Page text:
Stepping onto the stage is an exciting journey, but, inevitably, conflicts and disagreements among cast members can occasionally take centre stage during rehearsals. To avoid chaos, directors need effective strategies and creative solutions to minimize conflicts and foster a harmonious theatrical experience.
So, we went straight to the source to get the inside scoop from those who’ve been there: drama teachers.
We asked: How do you handle conflicts & disagreements among cast members during rehearsals?
Take 10… Come back with suggestions… 😎 (Chris C.)
Count to 10 (or 5 slowly!) and ask what the issue is. Then say, “No one is trying to be difficult. How do we move on?” (Guy N.)
Each person gets their say. We decide what compromise can be made. If not, I’m the final decision. (Heidi T.)
Stop and do a bonding activity. My fav is apologies, ahas, and appreciations. Everyone says all of those. Strong reset. (Cassandra G.)
I can’t tell you how many times I’ve said, “Keep the drama on the stage! Now… the two of you — you have an appointment with me at 2:30 today. See you then. For now, let’s get back to rehearsal.” (Rogue Playhouse)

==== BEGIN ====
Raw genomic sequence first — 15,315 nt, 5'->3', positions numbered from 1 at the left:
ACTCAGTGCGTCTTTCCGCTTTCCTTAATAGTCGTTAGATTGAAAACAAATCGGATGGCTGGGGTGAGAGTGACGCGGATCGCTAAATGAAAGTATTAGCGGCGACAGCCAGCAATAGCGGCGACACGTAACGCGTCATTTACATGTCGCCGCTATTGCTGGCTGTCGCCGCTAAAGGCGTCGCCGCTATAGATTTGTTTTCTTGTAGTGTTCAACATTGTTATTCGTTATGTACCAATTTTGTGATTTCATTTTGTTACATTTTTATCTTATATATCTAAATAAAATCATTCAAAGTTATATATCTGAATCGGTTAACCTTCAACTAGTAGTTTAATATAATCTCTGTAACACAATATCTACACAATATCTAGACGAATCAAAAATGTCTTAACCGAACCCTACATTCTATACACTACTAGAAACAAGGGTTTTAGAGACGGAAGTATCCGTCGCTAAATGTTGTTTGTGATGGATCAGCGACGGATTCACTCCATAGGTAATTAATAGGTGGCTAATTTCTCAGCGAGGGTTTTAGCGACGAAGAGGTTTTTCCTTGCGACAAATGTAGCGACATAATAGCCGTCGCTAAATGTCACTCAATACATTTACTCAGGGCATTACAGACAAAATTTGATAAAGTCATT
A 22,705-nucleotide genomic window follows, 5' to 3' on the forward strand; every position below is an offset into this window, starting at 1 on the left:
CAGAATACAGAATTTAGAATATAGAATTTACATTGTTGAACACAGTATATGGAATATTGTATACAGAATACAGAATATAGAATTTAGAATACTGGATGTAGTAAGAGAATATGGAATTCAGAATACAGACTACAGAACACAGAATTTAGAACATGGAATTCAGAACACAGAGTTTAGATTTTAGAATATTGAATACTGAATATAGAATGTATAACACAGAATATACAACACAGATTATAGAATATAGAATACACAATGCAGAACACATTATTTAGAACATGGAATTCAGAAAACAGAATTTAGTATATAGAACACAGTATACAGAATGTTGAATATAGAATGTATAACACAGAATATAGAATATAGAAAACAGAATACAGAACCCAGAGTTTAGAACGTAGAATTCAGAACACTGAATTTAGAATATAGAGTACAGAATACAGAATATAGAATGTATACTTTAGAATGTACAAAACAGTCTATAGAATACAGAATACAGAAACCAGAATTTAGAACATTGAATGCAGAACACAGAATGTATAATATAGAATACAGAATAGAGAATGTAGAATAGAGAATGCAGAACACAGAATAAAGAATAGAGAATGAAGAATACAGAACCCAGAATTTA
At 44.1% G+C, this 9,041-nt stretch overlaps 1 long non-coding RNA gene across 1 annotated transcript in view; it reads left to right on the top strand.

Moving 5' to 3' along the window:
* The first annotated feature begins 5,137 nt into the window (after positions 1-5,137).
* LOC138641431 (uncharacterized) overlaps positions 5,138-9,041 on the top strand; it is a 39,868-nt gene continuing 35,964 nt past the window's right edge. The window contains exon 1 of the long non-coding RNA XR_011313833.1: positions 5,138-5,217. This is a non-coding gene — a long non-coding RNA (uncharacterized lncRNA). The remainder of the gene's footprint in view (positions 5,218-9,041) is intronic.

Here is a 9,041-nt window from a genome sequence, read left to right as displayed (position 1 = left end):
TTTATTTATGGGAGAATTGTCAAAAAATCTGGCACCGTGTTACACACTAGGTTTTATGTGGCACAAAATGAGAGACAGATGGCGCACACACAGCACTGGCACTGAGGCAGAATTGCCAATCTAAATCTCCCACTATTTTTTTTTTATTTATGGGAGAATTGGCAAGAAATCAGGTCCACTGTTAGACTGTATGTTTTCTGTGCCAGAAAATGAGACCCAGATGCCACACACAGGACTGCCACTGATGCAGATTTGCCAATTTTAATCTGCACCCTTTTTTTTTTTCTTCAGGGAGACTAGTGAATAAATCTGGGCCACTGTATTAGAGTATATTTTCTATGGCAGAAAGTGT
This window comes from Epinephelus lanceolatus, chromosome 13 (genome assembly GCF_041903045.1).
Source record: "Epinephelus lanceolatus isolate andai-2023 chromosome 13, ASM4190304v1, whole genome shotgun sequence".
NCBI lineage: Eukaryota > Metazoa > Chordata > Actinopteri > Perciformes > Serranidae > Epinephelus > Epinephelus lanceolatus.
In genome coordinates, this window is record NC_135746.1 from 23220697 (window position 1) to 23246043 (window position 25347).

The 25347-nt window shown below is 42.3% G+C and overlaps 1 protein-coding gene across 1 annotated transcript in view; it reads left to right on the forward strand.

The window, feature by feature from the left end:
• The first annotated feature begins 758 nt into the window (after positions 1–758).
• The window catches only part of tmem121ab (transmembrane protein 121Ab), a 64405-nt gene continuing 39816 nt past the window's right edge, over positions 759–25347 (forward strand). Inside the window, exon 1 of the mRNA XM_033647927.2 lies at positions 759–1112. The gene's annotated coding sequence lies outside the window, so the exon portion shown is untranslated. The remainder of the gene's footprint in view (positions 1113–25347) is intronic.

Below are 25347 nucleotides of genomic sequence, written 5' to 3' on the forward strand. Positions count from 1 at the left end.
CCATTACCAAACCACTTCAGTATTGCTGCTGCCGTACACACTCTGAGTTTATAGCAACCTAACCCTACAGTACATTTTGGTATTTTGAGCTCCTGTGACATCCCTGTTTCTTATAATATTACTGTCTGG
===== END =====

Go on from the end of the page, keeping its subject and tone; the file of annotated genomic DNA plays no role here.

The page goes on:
They can submit a form with me during rehearsal, and I mediate conflicts during breaks or after rehearsal. (Spartan PA)
I explain that in the workplace we don’t always agree with our co-workers but we must remain respectful. (Claire PM.)
Leave the egos at the door and focus on the production. The rehearsal process is a time for trying out or playing with ideas. At some stage I believe the person nominated as the director will focus on bringing it all together. (Gordon B.)
The rule of acting is that only a director can comment on someone's acting or the stage manager on the loss of a line. (Deborah F.)
Theater is a benevolent dictatorship. The director has the final say, always. Ideas can flow, but in the end the director decides. (Colleen M.)
I tell my casts that every director has their own style, and while I consider myself collaborative, we don't have time for consensus. Someone has to make final decisions and that someone is me. If that is clear from day 0, then no conflict can fester. (Isaac W.)
Problem Solving: When Students Don’t Work Well Together
by Lindsay Price & Kerry Hishon
The Drama Classroom Companion is filled with articles and exercises to build the skills needed for theatrical performance as well as real world skills like creative thinking, critical thinking, collaboration, and communication.